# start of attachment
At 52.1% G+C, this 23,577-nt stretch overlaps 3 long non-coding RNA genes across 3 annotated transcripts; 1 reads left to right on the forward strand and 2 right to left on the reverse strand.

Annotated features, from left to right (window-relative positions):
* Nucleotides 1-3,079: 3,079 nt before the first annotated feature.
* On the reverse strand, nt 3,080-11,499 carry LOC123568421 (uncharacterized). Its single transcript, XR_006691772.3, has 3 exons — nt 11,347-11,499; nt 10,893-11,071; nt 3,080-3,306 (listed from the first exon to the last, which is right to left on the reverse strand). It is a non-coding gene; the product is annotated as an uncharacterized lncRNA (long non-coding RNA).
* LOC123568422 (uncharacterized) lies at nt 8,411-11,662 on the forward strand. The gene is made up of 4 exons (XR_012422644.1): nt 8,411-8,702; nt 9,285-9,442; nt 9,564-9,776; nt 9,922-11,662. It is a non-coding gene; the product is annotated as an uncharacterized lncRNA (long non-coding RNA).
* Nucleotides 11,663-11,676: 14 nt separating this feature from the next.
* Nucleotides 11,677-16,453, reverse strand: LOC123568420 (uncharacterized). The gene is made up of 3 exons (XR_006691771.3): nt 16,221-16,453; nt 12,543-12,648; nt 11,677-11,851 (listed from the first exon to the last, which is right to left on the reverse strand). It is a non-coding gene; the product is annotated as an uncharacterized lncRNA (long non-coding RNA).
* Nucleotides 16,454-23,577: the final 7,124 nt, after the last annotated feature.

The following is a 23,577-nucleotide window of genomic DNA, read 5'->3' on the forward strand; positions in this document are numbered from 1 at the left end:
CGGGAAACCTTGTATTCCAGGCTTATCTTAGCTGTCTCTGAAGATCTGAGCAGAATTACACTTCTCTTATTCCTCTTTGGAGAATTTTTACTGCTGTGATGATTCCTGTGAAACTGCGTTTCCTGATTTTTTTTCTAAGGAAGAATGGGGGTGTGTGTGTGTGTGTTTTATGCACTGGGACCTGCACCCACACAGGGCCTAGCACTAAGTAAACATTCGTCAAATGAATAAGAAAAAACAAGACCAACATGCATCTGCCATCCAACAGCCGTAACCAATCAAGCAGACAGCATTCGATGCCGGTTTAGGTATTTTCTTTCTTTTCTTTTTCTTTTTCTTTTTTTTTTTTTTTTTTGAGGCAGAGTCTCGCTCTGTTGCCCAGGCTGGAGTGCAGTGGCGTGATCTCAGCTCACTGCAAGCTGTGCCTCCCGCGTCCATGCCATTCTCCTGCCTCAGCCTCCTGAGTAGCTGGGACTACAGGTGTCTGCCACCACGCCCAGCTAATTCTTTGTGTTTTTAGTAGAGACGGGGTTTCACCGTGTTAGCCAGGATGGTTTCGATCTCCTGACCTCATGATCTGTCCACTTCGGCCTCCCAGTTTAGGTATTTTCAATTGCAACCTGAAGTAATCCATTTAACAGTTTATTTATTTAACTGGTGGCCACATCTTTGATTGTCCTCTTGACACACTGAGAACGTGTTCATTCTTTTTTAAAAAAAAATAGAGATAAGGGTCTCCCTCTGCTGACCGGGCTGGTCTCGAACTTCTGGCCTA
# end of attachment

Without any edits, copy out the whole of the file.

At 52.1% G+C, this 23,577-nt stretch overlaps 3 long non-coding RNA genes across 3 annotated transcripts; 1 reads left to right on the forward strand and 2 right to left on the reverse strand.

Annotated features, from left to right (window-relative positions):
* Nucleotides 1-3,079: 3,079 nt before the first annotated feature.
* On the reverse strand, nt 3,080-11,499 carry LOC123568421 (uncharacterized). Its single transcript, XR_006691772.3, has 3 exons — nt 11,347-11,499; nt 10,893-11,071; nt 3,080-3,306 (listed from the first exon to the last, which is right to left on the reverse strand). It is a non-coding gene; the product is annotated as an uncharacterized lncRNA (long non-coding RNA).
* LOC123568422 (uncharacterized) lies at nt 8,411-11,662 on the forward strand. The gene is made up of 4 exons (XR_012422644.1): nt 8,411-8,702; nt 9,285-9,442; nt 9,564-9,776; nt 9,922-11,662. It is a non-coding gene; the product is annotated as an uncharacterized lncRNA (long non-coding RNA).
* Nucleotides 11,663-11,676: 14 nt separating this feature from the next.
* Nucleotides 11,677-16,453, reverse strand: LOC123568420 (uncharacterized). The gene is made up of 3 exons (XR_006691771.3): nt 16,221-16,453; nt 12,543-12,648; nt 11,677-11,851 (listed from the first exon to the last, which is right to left on the reverse strand). It is a non-coding gene; the product is annotated as an uncharacterized lncRNA (long non-coding RNA).
* Nucleotides 16,454-23,577: the final 7,124 nt, after the last annotated feature.

The following is a 23,577-nucleotide window of genomic DNA, read 5'->3' on the forward strand; positions in this document are numbered from 1 at the left end:
CGGGAAACCTTGTATTCCAGGCTTATCTTAGCTGTCTCTGAAGATCTGAGCAGAATTACACTTCTCTTATTCCTCTTTGGAGAATTTTTACTGCTGTGATGATTCCTGTGAAACTGCGTTTCCTGATTTTTTTTCTAAGGAAGAATGGGGGTGTGTGTGTGTGTGTTTTATGCACTGGGACCTGCACCCACACAGGGCCTAGCACTAAGTAAACATTCGTCAAATGAATAAGAAAAAACAAGACCAACATGCATCTGCCATCCAACAGCCGTAACCAATCAAGCAGACAGCATTCGATGCCGGTTTAGGTATTTTCTTTCTTTTCTTTTTCTTTTTCTTTTTTTTTTTTTTTTTTGAGGCAGAGTCTCGCTCTGTTGCCCAGGCTGGAGTGCAGTGGCGTGATCTCAGCTCACTGCAAGCTGTGCCTCCCGCGTCCATGCCATTCTCCTGCCTCAGCCTCCTGAGTAGCTGGGACTACAGGTGTCTGCCACCACGCCCAGCTAATTCTTTGTGTTTTTAGTAGAGACGGGGTTTCACCGTGTTAGCCAGGATGGTTTCGATCTCCTGACCTCATGATCTGTCCACTTCGGCCTCCCAGTTTAGGTATTTTCAATTGCAACCTGAAGTAATCCATTTAACAGTTTATTTATTTAACTGGTGGCCACATCTTTGATTGTCCTCTTGACACACTGAGAACGTGTTCATTCTTTTTTAAAAAAAAATAGAGATAAGGGTCTCCCTCTGCTGACCGGGCTGGTCTCGAACTTCTGGCCTA